“I’m fine, Tom,” I lie, “did not overdo it today and only one died, so that’s a good thing I guess, right? How are you and the wife and kids? No more problems with the neighbours?”
He hooks his arm around mine and with a grin he pulls me away from the wall and towards the cantina while I keep talking. I always keep talking. Tom is one of the few who never tells me to shut up and just breathe, he’s not much of a talker. He pushes me onto a chair and gets coffee.
“Here. Drink. This is strong,” he simply says as he puts the mug in front of me. While I try to sip the hot, black stuff he tells me about his family and that the problems with his neighbours are almost dealt with. “Just hope Josh lays low,” he ends his account.
Josh is Tom’s son, a bright little hothead who is always on the barricades when there is something that smells like injustice. And Josh has a nose for that. Gets him in trouble a lot because there’s plenty injustice going around everywhere.
“Are you out gaming or stuff again tonight?” he asks me while I burn my lip.
“Ouch, damn. No, games are off tonight, it’s Flyer night, remember?” I remind him. “I’m going over to Bashir’s, the others are too but we’re not sure if Dolores will make it. She has to work.”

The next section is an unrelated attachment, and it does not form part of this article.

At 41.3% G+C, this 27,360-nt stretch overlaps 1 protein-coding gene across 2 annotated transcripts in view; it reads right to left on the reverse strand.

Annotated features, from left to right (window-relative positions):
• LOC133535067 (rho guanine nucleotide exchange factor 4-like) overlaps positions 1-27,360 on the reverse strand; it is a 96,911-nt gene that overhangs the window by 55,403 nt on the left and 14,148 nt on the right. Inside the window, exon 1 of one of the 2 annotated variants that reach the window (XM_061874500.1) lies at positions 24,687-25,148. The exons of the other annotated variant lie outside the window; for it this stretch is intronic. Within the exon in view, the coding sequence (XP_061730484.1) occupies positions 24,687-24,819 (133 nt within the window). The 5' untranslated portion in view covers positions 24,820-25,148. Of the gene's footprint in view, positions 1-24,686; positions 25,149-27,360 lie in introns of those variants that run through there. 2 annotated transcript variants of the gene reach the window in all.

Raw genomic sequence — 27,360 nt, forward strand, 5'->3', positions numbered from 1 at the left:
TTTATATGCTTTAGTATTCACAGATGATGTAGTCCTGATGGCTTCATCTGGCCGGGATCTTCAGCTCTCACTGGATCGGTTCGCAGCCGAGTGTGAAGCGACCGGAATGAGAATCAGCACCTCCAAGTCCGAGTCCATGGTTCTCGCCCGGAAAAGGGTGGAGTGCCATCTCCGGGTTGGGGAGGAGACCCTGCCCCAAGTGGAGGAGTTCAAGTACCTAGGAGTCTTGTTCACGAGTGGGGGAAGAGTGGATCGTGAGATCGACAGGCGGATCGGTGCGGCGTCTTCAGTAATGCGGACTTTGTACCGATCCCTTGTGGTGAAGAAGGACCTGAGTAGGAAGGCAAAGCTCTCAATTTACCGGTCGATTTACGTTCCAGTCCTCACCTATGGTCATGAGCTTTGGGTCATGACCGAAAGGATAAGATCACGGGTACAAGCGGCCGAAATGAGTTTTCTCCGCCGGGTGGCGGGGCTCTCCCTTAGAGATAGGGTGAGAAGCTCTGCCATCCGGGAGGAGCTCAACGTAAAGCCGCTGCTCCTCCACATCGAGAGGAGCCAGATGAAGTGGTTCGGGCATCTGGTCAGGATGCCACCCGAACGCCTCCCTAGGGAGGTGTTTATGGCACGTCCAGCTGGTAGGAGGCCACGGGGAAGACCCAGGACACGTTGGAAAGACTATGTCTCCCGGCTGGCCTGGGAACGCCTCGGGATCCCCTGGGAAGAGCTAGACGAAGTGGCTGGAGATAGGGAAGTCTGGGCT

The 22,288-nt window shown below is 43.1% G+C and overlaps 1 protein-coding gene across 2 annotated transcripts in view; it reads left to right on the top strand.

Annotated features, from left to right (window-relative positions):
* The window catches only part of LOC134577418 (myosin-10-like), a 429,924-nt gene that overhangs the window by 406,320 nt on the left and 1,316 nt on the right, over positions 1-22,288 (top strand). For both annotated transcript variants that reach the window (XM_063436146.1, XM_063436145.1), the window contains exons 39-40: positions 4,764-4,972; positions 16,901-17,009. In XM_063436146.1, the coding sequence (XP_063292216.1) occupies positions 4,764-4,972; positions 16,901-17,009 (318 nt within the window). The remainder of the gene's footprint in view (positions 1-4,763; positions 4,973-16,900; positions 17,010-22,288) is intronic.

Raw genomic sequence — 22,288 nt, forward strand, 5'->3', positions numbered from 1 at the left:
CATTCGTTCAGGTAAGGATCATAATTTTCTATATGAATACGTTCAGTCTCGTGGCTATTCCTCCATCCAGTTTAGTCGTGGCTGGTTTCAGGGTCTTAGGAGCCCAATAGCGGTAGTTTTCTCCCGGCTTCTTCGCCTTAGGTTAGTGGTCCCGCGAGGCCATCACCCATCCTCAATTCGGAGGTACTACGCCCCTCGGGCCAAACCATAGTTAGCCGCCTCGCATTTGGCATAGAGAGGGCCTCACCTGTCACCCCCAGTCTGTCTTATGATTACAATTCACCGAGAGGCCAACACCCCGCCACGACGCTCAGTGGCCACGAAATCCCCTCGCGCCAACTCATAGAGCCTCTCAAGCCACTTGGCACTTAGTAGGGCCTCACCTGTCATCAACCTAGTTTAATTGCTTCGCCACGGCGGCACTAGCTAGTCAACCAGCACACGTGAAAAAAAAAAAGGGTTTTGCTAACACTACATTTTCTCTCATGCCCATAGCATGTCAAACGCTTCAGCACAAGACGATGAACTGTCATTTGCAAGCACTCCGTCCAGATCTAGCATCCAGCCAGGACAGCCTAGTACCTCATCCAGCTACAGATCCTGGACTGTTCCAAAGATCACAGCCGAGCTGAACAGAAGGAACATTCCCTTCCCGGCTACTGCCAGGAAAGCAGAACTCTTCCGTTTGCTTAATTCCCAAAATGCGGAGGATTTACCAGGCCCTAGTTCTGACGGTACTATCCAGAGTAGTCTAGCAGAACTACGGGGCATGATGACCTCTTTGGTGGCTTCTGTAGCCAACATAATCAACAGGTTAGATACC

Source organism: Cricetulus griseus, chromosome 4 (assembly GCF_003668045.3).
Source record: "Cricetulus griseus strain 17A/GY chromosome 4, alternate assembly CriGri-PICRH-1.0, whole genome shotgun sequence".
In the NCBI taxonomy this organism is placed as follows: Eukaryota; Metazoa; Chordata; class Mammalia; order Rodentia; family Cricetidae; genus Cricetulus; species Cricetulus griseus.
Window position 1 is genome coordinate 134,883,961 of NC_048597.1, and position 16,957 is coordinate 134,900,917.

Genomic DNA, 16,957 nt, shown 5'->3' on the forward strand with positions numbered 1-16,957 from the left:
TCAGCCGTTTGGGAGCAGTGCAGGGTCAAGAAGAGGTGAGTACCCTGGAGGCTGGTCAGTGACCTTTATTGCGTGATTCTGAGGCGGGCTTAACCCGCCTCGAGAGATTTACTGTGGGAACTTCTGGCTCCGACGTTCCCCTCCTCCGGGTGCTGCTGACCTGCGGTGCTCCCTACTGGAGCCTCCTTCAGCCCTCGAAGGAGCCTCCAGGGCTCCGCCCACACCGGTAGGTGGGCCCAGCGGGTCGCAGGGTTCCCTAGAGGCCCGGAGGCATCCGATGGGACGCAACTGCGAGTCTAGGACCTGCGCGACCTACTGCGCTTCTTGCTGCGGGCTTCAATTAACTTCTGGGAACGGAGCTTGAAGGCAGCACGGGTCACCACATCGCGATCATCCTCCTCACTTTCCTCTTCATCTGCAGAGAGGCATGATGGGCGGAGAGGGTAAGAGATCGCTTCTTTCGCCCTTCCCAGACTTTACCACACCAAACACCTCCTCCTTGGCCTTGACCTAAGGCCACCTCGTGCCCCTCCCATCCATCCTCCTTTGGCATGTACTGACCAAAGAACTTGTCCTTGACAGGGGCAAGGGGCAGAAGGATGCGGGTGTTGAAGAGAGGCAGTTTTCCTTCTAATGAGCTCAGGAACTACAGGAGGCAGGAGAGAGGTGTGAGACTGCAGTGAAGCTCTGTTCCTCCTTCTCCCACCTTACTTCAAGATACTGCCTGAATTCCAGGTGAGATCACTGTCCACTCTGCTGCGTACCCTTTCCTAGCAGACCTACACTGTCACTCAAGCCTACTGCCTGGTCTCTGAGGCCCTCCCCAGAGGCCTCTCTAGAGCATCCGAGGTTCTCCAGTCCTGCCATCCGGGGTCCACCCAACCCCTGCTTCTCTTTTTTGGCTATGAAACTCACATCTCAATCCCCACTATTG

We’re all looking forward to the new episode of the Black Flyer, a really kick-ass superhero show. Bashir has the biggest video-wall of us all so we usually horde his place.
“Bashir? Is he off duty? I saw his name on the roster for night shift.” Tom’s eyes twinkle. That always gives him away but I decide to play.
“What? Are you kidding me? We can’t have Bashir on duty, we need his vid-wall!” I slam the mug down too hard, a puddle of coffee jumps from it and hits the table. And my hand. Good thing it is not that hot any more but it still burns.
“Careful,” Tom warns, well meaning and too late.
“Oh well, I’m in a hospital.” I shrug and wipe my hand on my green tunic.
While he watches me Tom tells me that he is on dead man’s shift and his wife will record the Flyer for him. “I’ll probably wake up on the couch in the morning, with a sore neck,” he grins, “I plan to watch it when I get home.” We laugh and talk a bit more while people walk in and out of the cantina. Most greet us, some don’t. They’re the pricks.